Does not existence of partial derivatives at a point tells us that the function is not differentiable?

This question arose after my calculus test in which the told us: Show that $$f(x,y)=\begin{cases}\frac{2x^3}{x^2 +y^2}&\text{ if }(x,y)\neq(0,0)\\0&\text{ if }(x,y)=(0,0).\end{cases}$$ is not differentiable at $(0,0)$. I showed that the partials do not exist in $(0,0)$ thus the function is not differentiable.

• Yes, this is correct. If in doubt, the first thing to do should have been to look at the definition of differentiability that was given in your course. – Glougloubarbaki Jun 8 '18 at 12:38

Proof that $f$ isn't differentiable.

If $f$ was differentiable at $(0,0)$, we would have $$\lim\limits_{(x,y) \to (0,0)} \frac{f(x,y) - f(0,0) -2x}{\sqrt{x^2+y^2}} = 0,$$

as $\frac{\partial f}{\partial x}(0,0)=2$ and $\frac{\partial f}{\partial y}(0,0)=0$.

But $$\frac{f(x,y) - f(0,0) -2x}{\sqrt{x^2+y^2}} = \frac{-2xy^2}{\left(x^2+y^2 \right)^{3/2}} = \pm \frac{1}{\sqrt{2}}$$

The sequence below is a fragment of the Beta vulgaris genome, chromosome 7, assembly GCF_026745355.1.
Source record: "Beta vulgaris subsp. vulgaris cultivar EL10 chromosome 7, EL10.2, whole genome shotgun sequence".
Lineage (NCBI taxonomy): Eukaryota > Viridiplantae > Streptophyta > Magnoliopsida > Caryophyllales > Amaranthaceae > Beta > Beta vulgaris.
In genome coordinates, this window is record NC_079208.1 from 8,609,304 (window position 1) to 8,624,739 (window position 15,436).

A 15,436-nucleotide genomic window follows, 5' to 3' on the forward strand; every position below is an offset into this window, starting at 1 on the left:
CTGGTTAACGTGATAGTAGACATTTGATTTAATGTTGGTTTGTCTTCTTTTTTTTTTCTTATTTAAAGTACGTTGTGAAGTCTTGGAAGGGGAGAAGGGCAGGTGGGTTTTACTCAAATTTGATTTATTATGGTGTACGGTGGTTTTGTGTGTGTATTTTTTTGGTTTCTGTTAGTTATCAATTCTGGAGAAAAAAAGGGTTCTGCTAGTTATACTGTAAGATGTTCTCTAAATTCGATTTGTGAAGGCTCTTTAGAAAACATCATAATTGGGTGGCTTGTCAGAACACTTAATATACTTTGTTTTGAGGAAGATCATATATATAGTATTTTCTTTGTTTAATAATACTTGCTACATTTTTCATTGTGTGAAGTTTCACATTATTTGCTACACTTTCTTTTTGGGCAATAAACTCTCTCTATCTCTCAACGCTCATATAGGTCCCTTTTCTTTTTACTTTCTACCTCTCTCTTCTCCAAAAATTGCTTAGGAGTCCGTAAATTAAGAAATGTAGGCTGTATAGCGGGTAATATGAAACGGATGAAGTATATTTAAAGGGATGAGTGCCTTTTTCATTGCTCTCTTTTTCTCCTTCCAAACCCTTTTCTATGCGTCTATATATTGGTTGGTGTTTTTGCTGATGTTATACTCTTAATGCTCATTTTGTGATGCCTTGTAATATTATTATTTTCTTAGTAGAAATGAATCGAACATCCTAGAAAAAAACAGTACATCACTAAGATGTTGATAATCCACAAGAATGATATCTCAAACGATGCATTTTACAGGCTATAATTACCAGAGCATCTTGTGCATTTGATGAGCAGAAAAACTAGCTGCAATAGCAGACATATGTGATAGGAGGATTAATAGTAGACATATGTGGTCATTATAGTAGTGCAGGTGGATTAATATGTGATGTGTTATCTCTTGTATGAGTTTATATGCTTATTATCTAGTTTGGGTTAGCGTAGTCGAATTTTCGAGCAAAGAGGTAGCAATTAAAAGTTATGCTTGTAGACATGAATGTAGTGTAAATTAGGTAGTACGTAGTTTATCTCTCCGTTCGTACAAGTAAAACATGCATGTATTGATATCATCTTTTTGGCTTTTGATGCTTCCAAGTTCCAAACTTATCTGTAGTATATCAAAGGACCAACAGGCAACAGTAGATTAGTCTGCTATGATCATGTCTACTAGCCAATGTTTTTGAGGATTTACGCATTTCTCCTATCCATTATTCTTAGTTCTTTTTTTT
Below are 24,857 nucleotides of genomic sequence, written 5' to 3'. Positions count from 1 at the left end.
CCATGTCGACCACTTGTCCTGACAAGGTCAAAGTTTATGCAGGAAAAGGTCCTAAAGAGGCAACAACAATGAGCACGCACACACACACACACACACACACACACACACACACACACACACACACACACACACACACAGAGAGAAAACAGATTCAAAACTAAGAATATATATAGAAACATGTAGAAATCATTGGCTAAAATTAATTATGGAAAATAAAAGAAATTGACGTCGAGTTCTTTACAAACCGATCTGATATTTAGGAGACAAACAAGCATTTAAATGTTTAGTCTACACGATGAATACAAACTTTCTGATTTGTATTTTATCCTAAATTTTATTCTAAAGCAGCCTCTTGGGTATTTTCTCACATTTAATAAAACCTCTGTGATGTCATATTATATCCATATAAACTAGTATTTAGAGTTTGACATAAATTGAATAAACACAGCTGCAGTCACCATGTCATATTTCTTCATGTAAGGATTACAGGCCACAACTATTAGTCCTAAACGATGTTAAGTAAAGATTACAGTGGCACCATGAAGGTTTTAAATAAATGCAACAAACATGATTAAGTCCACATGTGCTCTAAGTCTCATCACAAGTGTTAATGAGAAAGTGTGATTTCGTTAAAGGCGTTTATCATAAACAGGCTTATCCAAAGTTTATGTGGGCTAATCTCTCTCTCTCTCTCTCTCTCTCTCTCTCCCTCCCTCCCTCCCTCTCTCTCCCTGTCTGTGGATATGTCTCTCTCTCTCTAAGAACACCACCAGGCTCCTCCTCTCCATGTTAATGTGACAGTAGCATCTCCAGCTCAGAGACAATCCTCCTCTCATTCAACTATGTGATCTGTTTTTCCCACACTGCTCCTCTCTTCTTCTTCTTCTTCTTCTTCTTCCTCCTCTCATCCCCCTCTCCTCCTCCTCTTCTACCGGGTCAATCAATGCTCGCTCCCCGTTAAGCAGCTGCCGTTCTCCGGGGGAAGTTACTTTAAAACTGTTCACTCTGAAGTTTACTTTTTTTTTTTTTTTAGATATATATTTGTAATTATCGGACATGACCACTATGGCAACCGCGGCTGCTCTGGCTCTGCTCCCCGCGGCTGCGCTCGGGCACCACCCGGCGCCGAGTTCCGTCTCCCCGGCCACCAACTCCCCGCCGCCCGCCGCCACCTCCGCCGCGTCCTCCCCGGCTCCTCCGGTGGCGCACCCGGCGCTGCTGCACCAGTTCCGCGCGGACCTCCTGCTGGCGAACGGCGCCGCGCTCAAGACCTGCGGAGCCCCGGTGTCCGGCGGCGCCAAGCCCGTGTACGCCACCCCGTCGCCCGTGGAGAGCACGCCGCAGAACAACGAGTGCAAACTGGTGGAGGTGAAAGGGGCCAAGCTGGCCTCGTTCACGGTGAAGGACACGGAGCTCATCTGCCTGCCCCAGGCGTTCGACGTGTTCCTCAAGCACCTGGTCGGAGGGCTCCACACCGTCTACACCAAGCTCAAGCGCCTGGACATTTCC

for $x=y$. Hence $f$ is not differentiable at $(0,0)$.

Yes, you are right. Because if the function $f$ is differentiable at a point $p$ of its domain, then the directional derivatives exist for every direction $v$. And the partial derivatives are a particular case of directional derivatives.

The only problem is that in your specific example, the partial derivatives do exist. In fact $\frac{\partial f}{\partial x}(0,0)=2$ and $\frac{\partial f}{\partial y}(0,0)=0$.

• how did you find that? – T . Katsipis Jun 8 '18 at 12:44
• @T.Katsipis $f(x,0)=2x\implies\frac{\partial f}{\partial x}(0,0)=2$ and $f(0,y)=0\implies\frac{\partial f}{\partial y}(0,0)=0$. – José Carlos Santos Jun 8 '18 at 12:45
• I see , thank you. – T . Katsipis Jun 8 '18 at 12:46
• @T.Katsipis If my answer was useful, perhaps that you could mark it as the accepted one. – José Carlos Santos Jun 8 '18 at 12:50
• @JoséCarlosSantos In fact you haven't answer to the question which is "prove that $f$ isn't differentiable". – mathcounterexamples.net Jun 8 '18 at 13:22